After an initial strong rebound in economic activity coming out of last year’s COVID lockdown, growth indicators moderated in the April-to-June quarter. The industrial sector is particularly weak, as the National Bureau of Statistics’ Manufacturing Purchasing Manager Index slipped below 50% in both April and May. Industrial production and exports were also lower than expected.

Even more concerning is the sharp decline in property sector activities after the impressive surge in the first quarter, fuelled by pent-up demand. The level of housing transactions in the second quarter is just on par with the level during the corresponding period in 2022. This has raised concerns of a growth ‘double dip’, given that the property sector and related activities account for nearly 30% of China’s economy.

Such a swing in growth expectations has caused significant volatility for Chinese equities. The MSCI China Index was up as much as 17% in January but ended the month of May down 8% on the year. On the flip side, China local-government bonds have benefited from the growth uncertainty and subsequent policymakers’ liquidity support. Elsewhere, China Government Bond (CGB) 10-year yields have fallen some 20 basis points this year (as bond prices rose). With a foreign exchange hedged carry of more than 5% on CGBs – the yield that investors will receive after hedging the currency risk of the investment back to their base currency – US dollar-based investors are getting an interesting proposition.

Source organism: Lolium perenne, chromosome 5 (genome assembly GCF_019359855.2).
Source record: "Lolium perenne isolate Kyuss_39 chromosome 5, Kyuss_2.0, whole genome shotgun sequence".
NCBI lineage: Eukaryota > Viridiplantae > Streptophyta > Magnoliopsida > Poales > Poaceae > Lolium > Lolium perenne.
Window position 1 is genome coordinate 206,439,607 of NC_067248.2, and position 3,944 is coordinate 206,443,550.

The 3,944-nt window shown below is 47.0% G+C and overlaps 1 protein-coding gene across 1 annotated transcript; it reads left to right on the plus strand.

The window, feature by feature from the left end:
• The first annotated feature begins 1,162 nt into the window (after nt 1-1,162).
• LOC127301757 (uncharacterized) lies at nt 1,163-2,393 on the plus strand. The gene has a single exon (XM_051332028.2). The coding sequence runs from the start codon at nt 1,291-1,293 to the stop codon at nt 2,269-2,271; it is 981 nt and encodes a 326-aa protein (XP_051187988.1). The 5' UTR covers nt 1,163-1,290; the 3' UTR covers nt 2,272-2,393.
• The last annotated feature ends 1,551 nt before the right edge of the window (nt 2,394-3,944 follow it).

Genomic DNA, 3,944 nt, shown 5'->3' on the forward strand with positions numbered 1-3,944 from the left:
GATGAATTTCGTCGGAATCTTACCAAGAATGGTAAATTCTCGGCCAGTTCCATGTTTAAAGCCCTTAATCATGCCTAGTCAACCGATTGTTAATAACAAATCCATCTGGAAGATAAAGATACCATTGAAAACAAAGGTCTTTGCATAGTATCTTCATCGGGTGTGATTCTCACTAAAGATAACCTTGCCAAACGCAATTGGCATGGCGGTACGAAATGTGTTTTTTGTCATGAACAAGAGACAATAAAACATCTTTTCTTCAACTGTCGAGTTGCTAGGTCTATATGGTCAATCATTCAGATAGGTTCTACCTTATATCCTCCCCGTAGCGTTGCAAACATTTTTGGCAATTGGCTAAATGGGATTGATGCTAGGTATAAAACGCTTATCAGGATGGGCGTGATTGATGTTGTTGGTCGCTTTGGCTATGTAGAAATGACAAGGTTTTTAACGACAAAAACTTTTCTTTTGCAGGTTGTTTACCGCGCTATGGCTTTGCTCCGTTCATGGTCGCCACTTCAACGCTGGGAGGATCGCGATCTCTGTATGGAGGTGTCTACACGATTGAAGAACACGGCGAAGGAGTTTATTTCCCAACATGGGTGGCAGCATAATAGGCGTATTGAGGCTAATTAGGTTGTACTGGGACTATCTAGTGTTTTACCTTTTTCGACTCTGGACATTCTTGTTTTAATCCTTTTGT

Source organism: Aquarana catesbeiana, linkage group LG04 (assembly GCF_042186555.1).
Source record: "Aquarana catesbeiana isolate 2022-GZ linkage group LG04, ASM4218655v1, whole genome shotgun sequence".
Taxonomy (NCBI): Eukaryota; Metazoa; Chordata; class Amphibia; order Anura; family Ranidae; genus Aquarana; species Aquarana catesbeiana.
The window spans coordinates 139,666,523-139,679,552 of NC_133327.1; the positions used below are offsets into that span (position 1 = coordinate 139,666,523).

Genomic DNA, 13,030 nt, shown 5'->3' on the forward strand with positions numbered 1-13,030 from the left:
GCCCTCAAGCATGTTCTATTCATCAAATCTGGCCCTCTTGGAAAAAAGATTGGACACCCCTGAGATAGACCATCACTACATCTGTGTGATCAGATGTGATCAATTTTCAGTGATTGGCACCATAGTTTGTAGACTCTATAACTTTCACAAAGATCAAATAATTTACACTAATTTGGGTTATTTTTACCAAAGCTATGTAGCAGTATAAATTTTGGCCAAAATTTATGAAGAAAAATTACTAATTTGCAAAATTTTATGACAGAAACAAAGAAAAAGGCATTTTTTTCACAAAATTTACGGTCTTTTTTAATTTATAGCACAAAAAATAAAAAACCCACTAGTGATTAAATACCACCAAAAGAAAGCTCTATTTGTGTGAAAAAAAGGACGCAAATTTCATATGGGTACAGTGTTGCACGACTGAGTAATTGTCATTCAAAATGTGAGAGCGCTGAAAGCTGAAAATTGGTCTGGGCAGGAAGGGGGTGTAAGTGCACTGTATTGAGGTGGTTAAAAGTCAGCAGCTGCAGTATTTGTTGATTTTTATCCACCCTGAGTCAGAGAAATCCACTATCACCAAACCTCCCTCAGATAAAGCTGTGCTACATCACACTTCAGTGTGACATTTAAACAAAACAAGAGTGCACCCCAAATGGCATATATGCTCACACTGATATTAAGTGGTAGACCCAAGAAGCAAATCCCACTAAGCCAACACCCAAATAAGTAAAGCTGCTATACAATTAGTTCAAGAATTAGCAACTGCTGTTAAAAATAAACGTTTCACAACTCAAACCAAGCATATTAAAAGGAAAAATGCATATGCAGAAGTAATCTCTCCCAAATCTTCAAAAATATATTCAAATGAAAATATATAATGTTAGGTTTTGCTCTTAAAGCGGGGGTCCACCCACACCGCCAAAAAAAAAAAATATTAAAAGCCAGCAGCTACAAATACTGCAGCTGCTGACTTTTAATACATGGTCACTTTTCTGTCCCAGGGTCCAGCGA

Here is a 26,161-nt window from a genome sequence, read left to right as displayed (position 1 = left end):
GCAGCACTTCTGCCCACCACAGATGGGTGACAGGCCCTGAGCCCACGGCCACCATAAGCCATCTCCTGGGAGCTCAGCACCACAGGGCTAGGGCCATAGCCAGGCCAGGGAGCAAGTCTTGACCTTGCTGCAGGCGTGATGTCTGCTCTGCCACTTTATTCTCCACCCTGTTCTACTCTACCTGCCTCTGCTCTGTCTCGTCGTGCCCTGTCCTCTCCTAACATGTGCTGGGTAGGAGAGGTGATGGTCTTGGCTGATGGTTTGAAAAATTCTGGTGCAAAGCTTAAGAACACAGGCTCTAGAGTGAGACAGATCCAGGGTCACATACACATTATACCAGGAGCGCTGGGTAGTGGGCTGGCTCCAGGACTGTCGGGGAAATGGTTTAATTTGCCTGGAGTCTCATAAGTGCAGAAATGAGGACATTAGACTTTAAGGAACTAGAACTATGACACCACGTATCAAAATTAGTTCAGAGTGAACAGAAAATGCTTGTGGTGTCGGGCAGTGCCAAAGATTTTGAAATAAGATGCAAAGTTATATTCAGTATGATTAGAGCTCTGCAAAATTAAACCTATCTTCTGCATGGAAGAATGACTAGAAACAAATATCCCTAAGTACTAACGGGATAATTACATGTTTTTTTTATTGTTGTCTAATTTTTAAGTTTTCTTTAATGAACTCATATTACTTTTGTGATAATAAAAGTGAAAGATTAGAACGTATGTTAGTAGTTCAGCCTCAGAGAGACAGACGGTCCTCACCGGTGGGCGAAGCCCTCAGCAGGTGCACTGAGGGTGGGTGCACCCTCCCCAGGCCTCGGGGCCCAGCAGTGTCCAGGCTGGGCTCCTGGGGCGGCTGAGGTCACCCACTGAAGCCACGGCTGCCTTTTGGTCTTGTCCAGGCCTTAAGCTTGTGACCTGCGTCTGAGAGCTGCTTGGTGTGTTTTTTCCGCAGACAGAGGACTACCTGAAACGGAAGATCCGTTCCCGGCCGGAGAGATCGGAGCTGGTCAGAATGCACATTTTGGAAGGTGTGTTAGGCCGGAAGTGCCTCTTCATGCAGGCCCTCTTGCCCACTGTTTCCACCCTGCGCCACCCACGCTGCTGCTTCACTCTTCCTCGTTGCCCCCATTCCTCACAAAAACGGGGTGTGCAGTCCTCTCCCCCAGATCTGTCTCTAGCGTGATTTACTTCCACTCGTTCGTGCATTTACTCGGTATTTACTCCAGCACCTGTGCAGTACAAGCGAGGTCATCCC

Given that China accounts for about 30% of the MSCI EM equities index and about 10% of the EM local-currency bonds index, the divergence in equities and bonds on the back of the country’s unconvincing recovery, has found its way to drive broader divergence in risk-adjusted returns between EM equities and bonds.

Why should investors care?

We believe weakening inflation and China’s troubled recovery will continue to affect the performance of EM assets during the second half of this year. For now, the mix of declining inflation, less hawkish central banks, and a challenging outlook for growth in China, make us believe that local currency sovereign bonds offer the best risk-reward proposition within the EM investment universe. We have also shifted to a more balanced view towards China equity compared to our sanguine outlook at start of the year, and we see the benefit of diversification from China to other EM equity markets with stronger fundamentals, such as India and Korea.

Looking forward, how will the evolution of these drivers dictate our EM asset allocation views? If global growth starts to fall more meaningfully so that disinflation accelerates, we are likely to become even more positive on EM bonds and more cautious on EM equities. On the other hand, if goods prices and demand stabilize, and China rolls out enough stimulus to shift its economy back onto a sustainable recovery path, we see current valuation levels of EM equities offering attractive buying opportunities.